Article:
I'll address why this ontology doesn't conflict with free will at some other point.

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  6. Your analogy about the mayor and police would only make sense if the mayor also instructed them to use deadly force, too. Nowhere in the bible is it stated or implied that the Babylonians exceeded the amount of punishment that God wished to inflict on the Israelites. Quite the opposite.

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  7. On the contrary - god says he will GIVE the land to the Babylonians, and recognizes that they WILL use deadly force, widow their wives, kill their orphans, and all that fun stuff. The whole principle to biblical criticism is recognizing what it says as well as HOW it is said.
    Again, the Babylonians still chose to use deadly force, even though they were already being given the land.
    The Mayor said to break up the party, the Police still chose how. You are claiming that if the Mayor DIDN'T warn them NOT to use deadly force, then the Mayor clearly wanted them to. On the contrary, the fact that God says he will punish them for how they will treat the Israelites is a pretty clear indication that he doesn't condone the Babylonians behavior.

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  8. First of all, I agree that in the following situation, God is not inherently being inconsistent or immoral in his behavior toward the Babylonians:

    1. The Babylonians, on their own, decide to destroy the Israelites.
    2. God decides to punish the Israelites for some reason or other.
    3. God informs the Israelites (but not the Babylonians) that he will kill them via the Babylonians.
    4. The Babylonians invade, and God does nothing to stop them.
    5. God punishes the Babylonians for killing the Israelites.

    (I'm leaving aside the questions of whether the crimes of the Israelites justified such harsh treatment of them, especially the children, as well as whether it is fair for God to punish anyone for wiping out another country when he advocates this behavior so frequently.)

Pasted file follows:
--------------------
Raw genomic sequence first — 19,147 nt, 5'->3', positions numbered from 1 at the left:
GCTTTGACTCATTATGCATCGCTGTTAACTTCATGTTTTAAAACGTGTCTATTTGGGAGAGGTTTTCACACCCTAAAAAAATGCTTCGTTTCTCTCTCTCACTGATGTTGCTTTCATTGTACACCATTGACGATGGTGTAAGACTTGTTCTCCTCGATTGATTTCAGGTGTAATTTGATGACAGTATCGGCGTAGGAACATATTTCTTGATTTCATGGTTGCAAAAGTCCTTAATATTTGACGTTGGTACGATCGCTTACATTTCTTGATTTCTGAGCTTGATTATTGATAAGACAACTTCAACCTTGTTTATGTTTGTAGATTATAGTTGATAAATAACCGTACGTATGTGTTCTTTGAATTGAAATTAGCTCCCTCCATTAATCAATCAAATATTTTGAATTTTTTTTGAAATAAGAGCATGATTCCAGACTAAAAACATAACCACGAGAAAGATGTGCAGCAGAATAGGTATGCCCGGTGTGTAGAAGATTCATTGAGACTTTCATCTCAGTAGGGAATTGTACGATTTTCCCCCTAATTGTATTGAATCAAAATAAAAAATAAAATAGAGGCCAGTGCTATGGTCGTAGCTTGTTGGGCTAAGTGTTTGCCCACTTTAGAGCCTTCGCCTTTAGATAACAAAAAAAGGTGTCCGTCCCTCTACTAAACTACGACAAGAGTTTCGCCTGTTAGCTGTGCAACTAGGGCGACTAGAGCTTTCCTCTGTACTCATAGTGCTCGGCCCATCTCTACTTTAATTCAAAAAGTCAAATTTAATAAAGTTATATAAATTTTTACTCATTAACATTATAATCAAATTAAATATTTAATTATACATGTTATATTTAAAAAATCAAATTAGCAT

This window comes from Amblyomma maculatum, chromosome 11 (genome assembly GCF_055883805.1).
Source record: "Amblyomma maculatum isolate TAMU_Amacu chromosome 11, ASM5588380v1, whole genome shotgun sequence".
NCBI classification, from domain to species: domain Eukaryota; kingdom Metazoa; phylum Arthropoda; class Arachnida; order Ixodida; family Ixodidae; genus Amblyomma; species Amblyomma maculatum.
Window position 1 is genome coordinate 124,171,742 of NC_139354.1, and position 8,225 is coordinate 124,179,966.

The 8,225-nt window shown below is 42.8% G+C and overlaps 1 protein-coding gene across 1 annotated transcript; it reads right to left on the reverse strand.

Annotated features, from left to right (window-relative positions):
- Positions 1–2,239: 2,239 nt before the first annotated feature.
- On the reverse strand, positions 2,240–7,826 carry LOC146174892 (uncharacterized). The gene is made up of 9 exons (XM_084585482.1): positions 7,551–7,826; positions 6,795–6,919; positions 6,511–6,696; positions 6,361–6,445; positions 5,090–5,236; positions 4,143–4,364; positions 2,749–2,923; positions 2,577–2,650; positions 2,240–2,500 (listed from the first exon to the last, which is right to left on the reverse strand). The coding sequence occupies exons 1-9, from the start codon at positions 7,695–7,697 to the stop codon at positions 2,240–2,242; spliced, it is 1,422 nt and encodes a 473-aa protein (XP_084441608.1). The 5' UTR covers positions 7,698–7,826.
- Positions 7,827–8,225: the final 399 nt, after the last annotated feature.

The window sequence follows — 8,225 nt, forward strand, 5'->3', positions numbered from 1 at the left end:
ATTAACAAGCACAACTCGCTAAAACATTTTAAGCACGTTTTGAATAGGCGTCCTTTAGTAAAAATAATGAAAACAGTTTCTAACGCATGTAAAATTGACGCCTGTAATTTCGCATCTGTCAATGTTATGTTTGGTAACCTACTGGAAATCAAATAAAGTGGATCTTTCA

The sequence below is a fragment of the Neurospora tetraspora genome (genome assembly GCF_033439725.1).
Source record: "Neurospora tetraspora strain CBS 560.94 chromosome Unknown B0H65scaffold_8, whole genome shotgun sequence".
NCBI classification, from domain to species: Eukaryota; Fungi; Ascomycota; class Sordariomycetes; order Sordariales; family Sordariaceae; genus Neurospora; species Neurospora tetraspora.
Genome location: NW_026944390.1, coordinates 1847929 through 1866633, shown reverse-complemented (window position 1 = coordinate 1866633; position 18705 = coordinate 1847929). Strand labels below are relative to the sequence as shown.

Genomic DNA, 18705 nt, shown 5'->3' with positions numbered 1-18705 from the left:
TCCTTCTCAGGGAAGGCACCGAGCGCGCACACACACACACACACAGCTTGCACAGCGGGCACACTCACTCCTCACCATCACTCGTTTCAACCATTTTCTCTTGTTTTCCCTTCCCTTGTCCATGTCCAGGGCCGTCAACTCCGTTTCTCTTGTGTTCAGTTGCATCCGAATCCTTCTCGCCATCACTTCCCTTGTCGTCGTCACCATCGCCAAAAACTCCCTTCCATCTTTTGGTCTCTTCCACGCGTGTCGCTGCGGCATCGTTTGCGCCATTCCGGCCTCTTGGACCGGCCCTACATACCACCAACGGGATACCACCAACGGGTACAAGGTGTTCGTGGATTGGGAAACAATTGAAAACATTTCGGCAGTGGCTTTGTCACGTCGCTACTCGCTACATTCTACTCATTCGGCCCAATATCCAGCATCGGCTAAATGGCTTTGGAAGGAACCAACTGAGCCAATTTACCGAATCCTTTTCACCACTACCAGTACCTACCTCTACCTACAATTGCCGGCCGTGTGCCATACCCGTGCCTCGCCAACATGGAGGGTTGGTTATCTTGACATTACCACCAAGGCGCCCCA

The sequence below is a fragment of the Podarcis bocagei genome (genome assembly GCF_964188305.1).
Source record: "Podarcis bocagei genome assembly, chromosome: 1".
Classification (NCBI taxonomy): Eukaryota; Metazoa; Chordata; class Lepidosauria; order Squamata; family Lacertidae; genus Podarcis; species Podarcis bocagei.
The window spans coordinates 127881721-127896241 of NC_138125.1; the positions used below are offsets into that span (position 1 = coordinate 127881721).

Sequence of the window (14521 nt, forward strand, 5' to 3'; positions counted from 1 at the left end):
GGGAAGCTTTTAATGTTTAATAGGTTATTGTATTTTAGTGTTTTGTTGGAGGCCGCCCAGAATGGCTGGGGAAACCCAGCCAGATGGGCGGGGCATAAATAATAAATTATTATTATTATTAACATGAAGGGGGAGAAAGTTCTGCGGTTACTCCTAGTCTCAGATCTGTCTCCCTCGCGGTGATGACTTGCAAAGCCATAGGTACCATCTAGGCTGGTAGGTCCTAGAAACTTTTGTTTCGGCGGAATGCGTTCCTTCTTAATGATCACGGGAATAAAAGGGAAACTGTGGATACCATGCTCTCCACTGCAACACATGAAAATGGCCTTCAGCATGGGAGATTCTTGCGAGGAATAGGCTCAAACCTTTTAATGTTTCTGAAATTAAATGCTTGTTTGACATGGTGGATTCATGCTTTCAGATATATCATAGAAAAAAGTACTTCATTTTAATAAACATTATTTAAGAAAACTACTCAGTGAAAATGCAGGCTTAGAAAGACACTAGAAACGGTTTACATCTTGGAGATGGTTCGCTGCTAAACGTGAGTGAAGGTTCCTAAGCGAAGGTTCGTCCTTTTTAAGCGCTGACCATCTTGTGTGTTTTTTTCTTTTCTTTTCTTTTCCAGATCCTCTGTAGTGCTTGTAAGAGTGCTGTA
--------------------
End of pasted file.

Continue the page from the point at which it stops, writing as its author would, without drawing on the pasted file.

At issue is whether God compelled, encouraged, or otherwise led the Babylonians to believe that he approved of the invasion. (I'm pretty sure that the Bible does not say that the Babylonians didn't want to invade, but God forced them to, as he did with the Pharaoh.) This would require a close examination of, at least, Jeremiah and Daniel, and I can't say off the top of my head whether or not the text supports this reading. Suffice it to say, if God really did lead the Babylonians on in this way, Bryan's moral objection would be warranted. The quote about Nebuchadnezzar being God's servant is not enough evidence.

    Having said all that, I point out that you have misunderstood my point about your failed analogy of the mayor and the policeman. You claimed that the situation was analogous to the following:

    1. The mayor tells the police to shut down the party.
    2. The police do so by using deadly force.

    This implies that the police were in the wrong because they used excessive force. But I objected that nowhere in the Bible does it indicate that the Babylonians were being punished for going to far; that God asked them to invade but they took it too far. Instead, the issue is whether the mayor told the police to shut down the party at all. This is the correct analogy:

    1. The mayor wants to kill the people at the party.
    2. The mayor warns the people at the party that he will have them killed by the police.